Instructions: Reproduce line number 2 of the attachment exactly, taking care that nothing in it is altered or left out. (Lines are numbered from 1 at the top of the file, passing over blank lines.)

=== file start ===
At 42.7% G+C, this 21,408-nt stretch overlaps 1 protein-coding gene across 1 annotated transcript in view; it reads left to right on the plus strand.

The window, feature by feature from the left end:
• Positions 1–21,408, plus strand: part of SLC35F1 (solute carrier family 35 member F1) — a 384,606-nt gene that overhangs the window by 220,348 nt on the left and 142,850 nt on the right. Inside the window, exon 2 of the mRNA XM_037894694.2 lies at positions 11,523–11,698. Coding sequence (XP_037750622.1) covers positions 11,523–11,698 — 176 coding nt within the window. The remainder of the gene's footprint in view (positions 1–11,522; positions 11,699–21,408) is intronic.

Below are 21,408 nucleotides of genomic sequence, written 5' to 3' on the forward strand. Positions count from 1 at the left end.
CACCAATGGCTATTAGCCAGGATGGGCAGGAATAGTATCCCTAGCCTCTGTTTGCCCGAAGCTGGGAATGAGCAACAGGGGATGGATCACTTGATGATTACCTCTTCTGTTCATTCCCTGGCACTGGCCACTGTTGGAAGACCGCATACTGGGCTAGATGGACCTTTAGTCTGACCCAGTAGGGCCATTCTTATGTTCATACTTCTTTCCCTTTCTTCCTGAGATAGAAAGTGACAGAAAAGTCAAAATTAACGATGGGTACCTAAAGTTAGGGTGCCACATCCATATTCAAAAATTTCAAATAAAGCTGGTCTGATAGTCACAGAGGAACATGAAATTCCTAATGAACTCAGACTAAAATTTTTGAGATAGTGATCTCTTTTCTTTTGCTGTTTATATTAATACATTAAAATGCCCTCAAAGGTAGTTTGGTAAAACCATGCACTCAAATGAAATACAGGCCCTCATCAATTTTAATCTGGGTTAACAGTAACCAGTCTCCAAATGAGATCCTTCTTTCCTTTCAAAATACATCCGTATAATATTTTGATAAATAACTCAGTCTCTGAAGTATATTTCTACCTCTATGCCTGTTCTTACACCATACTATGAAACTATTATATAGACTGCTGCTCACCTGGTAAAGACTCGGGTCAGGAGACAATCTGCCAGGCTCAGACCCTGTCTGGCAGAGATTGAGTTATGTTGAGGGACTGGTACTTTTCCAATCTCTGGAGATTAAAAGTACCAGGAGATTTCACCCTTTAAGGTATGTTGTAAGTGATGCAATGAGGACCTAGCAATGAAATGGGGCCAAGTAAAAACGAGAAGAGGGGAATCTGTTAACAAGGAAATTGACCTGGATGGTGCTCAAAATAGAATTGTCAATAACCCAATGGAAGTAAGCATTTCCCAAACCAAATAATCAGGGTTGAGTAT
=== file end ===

The window, feature by feature from the left end: